[CP2K:2904] How to use git as a client for the CVS server

Toon Verstraelen Toon.Ver... at UGent.be
Wed Nov 3 21:46:39 UTC 2010

On 11/03/2010 11:01 AM, hut... at pci.uzh.ch wrote:
> just some remarks on the topic from my side. When we set up the cp2k
> server at Berlios, CVS was the only option as a source control
> system. Since then discussions on moving away from Berlios and CVS
> are coming up regularly. On Berlios they currently also support
> 'subversion'. Up to now, the pain of changing the host and/or the
> source control system has been considered too big compared to the
> gain.

If ever necessary, I can always help. The actual conversion is easy. 
Getting used to a different system is hard, but may pay off in the long 
run. Berlios apparently added support git and mercurial recently.

> The core developers of cp2k also prefer (at least the last time I
> inquired) a centralized system (meaning e.g. subversion over bazaar).
> The reason is that we believe that this way development is more
> transparent and there will be less conflicts. I know this topic is
> very controversial, just do a Google search on the topic and you will
> find ample discussions. However, if somebody feels more comfortable
> with another more local, decentralized  system we (ok, I can
> only talk for myself) don't want to hold you back.

Thanks for clarifying. There is no hurry. I agree there is a lot of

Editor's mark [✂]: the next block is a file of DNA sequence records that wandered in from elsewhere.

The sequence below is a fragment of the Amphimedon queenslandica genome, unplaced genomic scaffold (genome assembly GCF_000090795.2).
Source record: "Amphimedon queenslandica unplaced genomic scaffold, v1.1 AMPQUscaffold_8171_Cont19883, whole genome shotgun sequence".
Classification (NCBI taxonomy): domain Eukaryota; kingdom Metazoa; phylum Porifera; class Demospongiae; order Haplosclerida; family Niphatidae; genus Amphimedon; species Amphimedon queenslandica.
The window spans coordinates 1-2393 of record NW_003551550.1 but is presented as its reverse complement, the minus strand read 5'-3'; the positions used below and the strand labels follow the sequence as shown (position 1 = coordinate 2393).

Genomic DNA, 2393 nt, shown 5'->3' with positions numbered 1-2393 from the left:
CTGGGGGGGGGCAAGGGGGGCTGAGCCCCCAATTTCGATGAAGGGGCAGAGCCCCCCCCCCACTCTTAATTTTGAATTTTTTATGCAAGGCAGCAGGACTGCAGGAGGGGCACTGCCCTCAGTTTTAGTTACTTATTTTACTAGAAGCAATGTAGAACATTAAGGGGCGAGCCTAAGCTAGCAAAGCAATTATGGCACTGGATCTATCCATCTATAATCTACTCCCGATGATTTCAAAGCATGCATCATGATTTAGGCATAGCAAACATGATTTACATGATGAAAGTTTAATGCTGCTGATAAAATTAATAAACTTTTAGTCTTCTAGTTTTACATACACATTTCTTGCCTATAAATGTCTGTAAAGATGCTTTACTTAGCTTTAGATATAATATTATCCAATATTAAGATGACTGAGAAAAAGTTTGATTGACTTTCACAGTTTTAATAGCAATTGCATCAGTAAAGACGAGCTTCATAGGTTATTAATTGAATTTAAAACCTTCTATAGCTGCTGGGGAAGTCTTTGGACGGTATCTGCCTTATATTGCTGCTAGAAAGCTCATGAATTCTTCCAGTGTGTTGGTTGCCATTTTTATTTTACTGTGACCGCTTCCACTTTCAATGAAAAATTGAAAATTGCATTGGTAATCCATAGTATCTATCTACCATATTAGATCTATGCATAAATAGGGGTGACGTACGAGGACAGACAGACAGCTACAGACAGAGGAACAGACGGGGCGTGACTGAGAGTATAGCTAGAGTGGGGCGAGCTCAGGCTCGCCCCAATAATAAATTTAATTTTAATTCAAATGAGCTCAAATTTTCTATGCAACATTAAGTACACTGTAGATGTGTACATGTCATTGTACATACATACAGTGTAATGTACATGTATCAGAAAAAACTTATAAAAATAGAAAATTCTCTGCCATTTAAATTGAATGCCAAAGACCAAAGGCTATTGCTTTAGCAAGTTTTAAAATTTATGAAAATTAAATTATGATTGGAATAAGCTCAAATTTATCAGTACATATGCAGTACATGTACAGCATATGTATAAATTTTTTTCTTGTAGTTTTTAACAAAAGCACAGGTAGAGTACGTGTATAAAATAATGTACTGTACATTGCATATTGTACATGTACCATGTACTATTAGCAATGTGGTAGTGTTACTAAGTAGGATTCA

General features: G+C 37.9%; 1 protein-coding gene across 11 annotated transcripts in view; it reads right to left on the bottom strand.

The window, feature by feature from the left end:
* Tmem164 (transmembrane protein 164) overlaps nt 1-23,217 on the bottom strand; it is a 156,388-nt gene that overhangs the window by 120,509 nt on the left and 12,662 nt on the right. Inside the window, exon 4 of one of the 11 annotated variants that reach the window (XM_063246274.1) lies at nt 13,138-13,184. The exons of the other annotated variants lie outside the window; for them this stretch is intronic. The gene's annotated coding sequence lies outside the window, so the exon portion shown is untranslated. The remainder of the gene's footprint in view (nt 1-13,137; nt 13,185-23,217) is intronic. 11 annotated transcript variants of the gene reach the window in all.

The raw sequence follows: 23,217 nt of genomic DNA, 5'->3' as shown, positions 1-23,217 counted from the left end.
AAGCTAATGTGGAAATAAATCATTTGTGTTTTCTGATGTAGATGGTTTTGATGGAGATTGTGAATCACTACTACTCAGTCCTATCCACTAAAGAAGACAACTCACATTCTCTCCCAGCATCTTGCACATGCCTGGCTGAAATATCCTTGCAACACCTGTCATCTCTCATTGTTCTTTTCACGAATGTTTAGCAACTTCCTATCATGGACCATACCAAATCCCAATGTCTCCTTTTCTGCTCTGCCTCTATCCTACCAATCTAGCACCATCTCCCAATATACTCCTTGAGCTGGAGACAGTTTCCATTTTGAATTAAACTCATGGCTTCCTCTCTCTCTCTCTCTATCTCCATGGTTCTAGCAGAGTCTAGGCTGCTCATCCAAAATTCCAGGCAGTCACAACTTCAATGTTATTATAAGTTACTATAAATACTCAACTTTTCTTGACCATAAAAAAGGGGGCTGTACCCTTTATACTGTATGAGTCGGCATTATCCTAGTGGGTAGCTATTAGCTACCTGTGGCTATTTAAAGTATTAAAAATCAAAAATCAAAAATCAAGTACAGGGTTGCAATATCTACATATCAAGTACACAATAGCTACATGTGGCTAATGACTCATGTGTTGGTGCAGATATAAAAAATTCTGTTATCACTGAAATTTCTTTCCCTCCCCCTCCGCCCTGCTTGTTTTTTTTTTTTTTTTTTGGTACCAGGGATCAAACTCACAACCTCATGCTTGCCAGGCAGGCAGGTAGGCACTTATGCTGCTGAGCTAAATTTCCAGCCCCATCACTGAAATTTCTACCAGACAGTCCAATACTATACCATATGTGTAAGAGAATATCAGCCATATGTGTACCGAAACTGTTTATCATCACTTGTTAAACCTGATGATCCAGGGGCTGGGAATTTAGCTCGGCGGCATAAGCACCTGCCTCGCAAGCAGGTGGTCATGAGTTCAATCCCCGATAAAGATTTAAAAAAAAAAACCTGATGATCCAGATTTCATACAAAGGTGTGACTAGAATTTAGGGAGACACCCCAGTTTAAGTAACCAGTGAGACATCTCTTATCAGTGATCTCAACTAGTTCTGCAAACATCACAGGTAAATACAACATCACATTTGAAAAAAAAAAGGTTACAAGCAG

discussion about this on the web, but I'll try to explain why I'm pro 
decentralized. If it is not convincing, so be it.

When coding, I don't suffer much from the CVS, because conversion to git 
is doable. Only occasionally I send a polished series of patches (or a 
branch if you like) to Teo, who does a great job in reviewing and 
committing. It is a defacto decentralized work flow. There is no 
confusion because nobody cares about my development branches. Most of 
them remain private anyway, except when I go testing on other machines.

As a user, I do dislike the centralized approach and the volatility of 
the CVS master branch. It is even worse when I'd like others to use 
CP2K. It takes luck to check out a CP2K revision that is reliable for 
production work. I do not want to give complaints without working on a 

The volatility issue is the main motivation behind the decentralized 
approach: one organizes and tests series of patches locally. After some 
time (e.g. a week) all patches including bug fixes go in the master in 
one shot, which reduces the chance on a malicious checkout. It is just a 
natural way of getting closer to stable releases. It requires some more 
discipline of all contributors, but one does not need a super-hero to 
derive a stable branch.

I've read old posts on this list discussing the same issue. The 
ENABLE_UNSUPPORTED_FEATURES keyword was once introduced to distinguish 
between reliable and unreliable parts of the program. The main weakness 
is that it does force people to write code in an organized fashion, e.g. 
testing, documenting, reviewing, etc. before committing to the master.

Next to the decentralized approach, an absolute validation suite is also 
mandatory to make a reliable program. It is a separate thing that I'd 
like to discuss too. (See next post.)



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